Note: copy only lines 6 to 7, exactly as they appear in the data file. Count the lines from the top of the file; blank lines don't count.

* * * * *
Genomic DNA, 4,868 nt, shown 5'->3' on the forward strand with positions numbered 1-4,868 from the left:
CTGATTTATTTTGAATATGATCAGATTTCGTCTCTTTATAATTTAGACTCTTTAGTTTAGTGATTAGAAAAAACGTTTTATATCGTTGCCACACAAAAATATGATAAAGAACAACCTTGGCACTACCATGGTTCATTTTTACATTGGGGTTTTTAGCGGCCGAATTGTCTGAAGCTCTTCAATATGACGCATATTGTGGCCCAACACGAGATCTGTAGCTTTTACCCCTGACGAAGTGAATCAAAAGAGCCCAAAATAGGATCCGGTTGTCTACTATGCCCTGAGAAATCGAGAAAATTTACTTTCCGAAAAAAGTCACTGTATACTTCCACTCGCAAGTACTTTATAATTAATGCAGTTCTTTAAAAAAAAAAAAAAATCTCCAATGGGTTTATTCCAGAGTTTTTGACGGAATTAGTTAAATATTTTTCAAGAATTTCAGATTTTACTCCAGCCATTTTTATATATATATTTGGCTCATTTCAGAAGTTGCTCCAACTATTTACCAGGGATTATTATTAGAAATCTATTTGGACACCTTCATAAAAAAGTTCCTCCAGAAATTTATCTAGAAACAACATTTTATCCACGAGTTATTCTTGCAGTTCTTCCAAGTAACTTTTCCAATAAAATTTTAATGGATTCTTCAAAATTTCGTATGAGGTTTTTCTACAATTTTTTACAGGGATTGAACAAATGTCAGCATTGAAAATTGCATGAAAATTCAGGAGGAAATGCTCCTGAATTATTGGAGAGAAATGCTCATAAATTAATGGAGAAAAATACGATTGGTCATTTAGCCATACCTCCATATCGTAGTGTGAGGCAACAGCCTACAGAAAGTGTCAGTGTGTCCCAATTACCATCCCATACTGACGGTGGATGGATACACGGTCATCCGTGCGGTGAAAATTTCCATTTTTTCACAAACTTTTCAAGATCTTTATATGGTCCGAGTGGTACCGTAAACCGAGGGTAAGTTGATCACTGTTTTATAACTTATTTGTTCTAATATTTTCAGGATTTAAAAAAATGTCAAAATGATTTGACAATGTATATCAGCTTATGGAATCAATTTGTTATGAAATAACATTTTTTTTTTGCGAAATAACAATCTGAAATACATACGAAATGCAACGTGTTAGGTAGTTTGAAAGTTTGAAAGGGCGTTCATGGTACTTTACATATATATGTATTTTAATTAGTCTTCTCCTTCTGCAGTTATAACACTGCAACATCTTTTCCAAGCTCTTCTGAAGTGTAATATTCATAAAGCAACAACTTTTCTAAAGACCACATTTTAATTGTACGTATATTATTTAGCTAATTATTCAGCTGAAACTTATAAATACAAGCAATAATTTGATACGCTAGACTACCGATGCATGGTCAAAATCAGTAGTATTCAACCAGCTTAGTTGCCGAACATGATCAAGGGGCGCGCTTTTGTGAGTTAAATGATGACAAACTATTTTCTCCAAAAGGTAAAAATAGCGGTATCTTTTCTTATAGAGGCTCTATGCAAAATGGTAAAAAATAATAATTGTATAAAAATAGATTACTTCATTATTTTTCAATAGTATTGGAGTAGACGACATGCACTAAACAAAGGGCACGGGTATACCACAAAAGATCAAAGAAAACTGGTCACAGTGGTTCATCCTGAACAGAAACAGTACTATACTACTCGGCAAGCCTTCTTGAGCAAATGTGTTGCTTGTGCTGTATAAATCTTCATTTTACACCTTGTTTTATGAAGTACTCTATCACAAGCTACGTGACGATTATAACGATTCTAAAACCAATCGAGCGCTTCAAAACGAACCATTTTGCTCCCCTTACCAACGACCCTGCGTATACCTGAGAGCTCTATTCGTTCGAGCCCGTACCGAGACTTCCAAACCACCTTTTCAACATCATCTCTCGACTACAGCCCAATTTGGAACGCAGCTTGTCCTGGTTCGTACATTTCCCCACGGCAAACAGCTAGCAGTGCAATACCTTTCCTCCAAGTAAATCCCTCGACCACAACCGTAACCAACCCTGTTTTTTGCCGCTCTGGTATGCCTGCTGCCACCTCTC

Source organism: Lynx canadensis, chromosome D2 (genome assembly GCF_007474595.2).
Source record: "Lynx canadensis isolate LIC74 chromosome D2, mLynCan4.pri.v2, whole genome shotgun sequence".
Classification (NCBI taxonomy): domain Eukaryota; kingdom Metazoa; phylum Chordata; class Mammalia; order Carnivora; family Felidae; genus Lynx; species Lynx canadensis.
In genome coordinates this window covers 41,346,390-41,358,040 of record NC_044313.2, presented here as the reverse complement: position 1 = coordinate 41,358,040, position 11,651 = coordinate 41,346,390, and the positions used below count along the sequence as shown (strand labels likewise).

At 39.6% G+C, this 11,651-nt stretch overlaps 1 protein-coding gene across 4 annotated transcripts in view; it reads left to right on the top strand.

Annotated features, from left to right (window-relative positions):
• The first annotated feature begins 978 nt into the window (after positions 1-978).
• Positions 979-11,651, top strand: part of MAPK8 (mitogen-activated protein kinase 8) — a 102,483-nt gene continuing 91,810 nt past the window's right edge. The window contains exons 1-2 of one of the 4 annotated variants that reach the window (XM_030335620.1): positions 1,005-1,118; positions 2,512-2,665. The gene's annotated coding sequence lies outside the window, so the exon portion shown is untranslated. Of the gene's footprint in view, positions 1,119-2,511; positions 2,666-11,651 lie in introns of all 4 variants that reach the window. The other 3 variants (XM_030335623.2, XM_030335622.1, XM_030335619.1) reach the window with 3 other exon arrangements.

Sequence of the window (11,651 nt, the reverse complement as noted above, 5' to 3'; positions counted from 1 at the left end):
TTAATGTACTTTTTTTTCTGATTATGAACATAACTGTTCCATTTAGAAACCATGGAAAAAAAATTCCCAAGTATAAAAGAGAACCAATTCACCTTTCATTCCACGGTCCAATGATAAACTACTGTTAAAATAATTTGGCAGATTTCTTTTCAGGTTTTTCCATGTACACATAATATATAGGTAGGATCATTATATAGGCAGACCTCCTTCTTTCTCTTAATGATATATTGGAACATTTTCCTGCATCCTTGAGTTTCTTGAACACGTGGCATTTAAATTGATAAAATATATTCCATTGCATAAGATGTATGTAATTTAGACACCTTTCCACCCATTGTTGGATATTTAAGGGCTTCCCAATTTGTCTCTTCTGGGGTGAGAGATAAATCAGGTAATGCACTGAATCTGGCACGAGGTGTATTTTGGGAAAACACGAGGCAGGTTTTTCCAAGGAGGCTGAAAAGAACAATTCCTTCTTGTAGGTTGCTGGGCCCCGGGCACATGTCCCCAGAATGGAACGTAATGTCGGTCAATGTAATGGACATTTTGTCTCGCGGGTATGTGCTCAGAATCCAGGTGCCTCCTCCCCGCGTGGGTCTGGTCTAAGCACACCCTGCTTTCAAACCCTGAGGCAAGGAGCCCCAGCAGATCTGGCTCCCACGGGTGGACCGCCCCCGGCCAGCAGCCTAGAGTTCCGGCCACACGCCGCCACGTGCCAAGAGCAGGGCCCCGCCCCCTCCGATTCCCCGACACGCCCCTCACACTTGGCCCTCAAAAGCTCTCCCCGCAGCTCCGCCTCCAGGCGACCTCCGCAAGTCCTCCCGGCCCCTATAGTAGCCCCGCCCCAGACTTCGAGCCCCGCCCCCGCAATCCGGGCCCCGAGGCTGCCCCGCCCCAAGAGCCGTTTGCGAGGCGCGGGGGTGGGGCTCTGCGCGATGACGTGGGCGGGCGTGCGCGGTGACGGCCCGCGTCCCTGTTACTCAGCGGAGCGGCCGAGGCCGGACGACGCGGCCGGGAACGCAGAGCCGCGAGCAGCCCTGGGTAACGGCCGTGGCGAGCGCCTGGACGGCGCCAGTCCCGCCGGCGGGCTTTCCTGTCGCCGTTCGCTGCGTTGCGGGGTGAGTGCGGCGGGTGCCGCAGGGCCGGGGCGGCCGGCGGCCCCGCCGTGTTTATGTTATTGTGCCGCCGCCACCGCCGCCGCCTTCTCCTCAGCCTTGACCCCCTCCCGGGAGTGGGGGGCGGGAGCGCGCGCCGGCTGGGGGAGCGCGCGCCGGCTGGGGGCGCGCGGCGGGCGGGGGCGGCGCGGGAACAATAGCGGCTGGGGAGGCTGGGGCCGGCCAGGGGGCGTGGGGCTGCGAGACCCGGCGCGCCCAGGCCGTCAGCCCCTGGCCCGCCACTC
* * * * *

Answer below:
In genome coordinates this window covers 41,346,390-41,358,040 of record NC_044313.2, presented here as the reverse complement: position 1 = coordinate 41,358,040, position 11,651 = coordinate 41,346,390, and the positions used below count along the sequence as shown (strand labels likewise).

At 39.6% G+C, this 11,651-nt stretch overlaps 1 protein-coding gene across 4 annotated transcripts in view; it reads left to right on the top strand.